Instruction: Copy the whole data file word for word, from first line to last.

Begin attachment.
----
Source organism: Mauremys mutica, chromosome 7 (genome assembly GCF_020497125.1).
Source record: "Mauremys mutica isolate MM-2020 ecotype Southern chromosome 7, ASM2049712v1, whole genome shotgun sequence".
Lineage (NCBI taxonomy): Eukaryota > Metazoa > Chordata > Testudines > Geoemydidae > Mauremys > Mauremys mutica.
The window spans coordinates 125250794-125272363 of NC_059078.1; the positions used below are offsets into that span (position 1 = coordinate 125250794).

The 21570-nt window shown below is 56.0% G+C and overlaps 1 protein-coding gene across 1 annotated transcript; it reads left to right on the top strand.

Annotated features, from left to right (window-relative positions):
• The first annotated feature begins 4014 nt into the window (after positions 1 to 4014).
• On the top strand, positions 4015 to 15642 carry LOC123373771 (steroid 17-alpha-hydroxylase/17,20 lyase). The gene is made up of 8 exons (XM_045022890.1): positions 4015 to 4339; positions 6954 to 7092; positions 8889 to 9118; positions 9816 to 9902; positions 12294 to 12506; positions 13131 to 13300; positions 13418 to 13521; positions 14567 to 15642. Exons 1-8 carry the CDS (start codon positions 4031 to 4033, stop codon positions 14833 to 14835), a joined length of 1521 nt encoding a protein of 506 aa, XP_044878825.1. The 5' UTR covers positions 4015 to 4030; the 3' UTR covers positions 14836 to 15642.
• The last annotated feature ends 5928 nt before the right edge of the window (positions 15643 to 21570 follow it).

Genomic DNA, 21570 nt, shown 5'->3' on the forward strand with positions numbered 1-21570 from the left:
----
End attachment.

Source organism: Mauremys mutica, chromosome 7 (genome assembly GCF_020497125.1).
Source record: "Mauremys mutica isolate MM-2020 ecotype Southern chromosome 7, ASM2049712v1, whole genome shotgun sequence".
Lineage (NCBI taxonomy): Eukaryota > Metazoa > Chordata > Testudines > Geoemydidae > Mauremys > Mauremys mutica.
The window spans coordinates 125250794-125272363 of NC_059078.1; the positions used below are offsets into that span (position 1 = coordinate 125250794).

The 21570-nt window shown below is 56.0% G+C and overlaps 1 protein-coding gene across 1 annotated transcript; it reads left to right on the top strand.

Annotated features, from left to right (window-relative positions):
• The first annotated feature begins 4014 nt into the window (after positions 1 to 4014).
• On the top strand, positions 4015 to 15642 carry LOC123373771 (steroid 17-alpha-hydroxylase/17,20 lyase). The gene is made up of 8 exons (XM_045022890.1): positions 4015 to 4339; positions 6954 to 7092; positions 8889 to 9118; positions 9816 to 9902; positions 12294 to 12506; positions 13131 to 13300; positions 13418 to 13521; positions 14567 to 15642. Exons 1-8 carry the CDS (start codon positions 4031 to 4033, stop codon positions 14833 to 14835), a joined length of 1521 nt encoding a protein of 506 aa, XP_044878825.1. The 5' UTR covers positions 4015 to 4030; the 3' UTR covers positions 14836 to 15642.
• The last annotated feature ends 5928 nt before the right edge of the window (positions 15643 to 21570 follow it).

Genomic DNA, 21570 nt, shown 5'->3' on the forward strand with positions numbered 1-21570 from the left: